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Posts Tagged ‘neighborhood’

It’s always a bit of a surprise when the clock turns back to “regular” time and it starts getting dark earlier. We know it’s coming and why, but it’s never fails to be an adjustment. It seems the most clear demarcation of the end of all things blooming and the deepest step towards winter.

walknov5-tracksriver2

I was determined to give my camera and myself a little exercise Sunday, but was not prepared for the sun already setting lower at 2:30 in the afternoon. The sky was alternately blustery grey, bright blue, or streaked with layered clouds. You can see the Delaware River in the background as I walked parallel to it heading north. The tracks once connected all of the river towns on the Jersey side, and I hear rumors from time to time of their being restored.

walknov5-garagedoors2

It’s funny how you can pass the same thing so many times and yet not truly notice it. These old doors belong to a 2-story stone garage. What’s interesting is the structure is completely made of stone and mortar except for over the doors, where it appears to be made of odd, stone-like shapes of brick. It’s most unusual and makes me wonder what purpose this was once used for. The space is big enough to have housed at least one horse stall, but it seems more suited as a garage. The style of stonework is really quite old.

walknov5-garagedoorhinge2

Lately I find myself noticing all kinds of textures. The worn paint and the rusted hinges enchanted me. I think I could have taken dozens of photographs of just the front of this structure, maybe even of the doors themselves.

walknov5-garagefront2

The front, looking up. I love the stone windowsill and the wooden lintel. Someone has been keeping up with the concrete repair around the stone and brickwork.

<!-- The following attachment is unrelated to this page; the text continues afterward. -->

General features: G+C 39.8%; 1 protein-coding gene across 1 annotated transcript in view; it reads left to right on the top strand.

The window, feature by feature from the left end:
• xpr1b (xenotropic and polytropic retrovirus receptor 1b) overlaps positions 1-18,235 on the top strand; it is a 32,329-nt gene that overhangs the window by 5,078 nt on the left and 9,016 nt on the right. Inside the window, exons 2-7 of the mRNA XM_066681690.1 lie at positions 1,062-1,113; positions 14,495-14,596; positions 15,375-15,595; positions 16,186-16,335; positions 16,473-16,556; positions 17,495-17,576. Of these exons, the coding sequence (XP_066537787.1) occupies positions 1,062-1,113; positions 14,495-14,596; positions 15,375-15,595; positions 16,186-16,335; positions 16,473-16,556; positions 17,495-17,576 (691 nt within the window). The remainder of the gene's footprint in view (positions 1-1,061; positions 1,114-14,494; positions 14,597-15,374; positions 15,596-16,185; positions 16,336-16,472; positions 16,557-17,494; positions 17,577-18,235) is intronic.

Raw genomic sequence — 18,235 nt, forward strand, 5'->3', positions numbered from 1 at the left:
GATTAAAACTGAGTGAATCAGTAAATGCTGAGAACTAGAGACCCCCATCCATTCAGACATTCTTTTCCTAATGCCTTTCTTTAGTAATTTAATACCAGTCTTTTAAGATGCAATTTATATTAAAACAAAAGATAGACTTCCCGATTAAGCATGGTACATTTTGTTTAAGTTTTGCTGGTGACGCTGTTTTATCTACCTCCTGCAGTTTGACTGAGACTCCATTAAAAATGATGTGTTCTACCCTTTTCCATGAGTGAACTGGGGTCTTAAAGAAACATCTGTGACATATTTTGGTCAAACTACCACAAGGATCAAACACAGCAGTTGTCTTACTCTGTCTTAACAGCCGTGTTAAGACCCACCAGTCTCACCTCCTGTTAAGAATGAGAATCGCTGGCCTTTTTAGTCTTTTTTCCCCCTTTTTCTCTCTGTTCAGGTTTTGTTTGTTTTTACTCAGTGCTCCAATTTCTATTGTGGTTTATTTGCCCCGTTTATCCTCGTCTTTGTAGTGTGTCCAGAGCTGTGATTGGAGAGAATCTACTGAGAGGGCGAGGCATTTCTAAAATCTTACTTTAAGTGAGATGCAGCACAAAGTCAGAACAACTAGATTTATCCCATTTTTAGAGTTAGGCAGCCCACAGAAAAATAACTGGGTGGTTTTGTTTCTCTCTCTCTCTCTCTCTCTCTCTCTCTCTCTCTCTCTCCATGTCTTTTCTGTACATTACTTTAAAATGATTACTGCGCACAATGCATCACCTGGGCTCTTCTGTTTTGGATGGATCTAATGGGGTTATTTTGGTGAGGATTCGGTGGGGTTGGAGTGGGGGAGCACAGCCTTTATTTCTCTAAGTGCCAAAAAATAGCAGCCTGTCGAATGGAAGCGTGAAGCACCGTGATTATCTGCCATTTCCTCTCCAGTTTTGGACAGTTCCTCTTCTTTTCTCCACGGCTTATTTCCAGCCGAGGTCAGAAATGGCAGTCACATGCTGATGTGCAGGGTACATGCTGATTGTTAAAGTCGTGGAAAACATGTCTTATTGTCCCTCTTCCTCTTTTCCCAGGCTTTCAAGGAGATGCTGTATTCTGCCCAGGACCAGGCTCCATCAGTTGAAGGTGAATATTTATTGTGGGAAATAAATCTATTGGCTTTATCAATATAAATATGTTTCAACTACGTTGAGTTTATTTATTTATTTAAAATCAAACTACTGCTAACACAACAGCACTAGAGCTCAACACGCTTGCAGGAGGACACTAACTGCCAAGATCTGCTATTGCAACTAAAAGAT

walknov5-delaware2

The sky was such a changing mix of things, but the river seemed moody and sullen. No lovers tarried on the bridge this afternoon.

walknov5-leafandtrees2

Skies looked brighter in the east. A few lone hangers-on from some type of shrub waved in the breeze. Orange leaves drifted down, speckling a surprisingly still verdant lawn.

walknov5-picketfencew

The sun cast long shadows as I continued to walk. So many beautiful old trees in this area, not cut or abolished as you see in so many of the newly developed tracts. Here trees have their place and are appreciated for their beauty, their shade, and for the part they play in creating a place people like for its coziness and charm. I could walk – and take photographs – all day.

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I have had a 100 things to blog about, all swimming, swirling in my head. But at the moment am coping with something else, and the thoughts are just not solidifying. (One thing I want to write about, having just seen Where the Wild Things Are and finished reading Coraline, is about what happens when children’s books become movies. Stay tuned …) So when inspired writing fails and I still have a ton of work on my desk, what to do? Take a few pictures …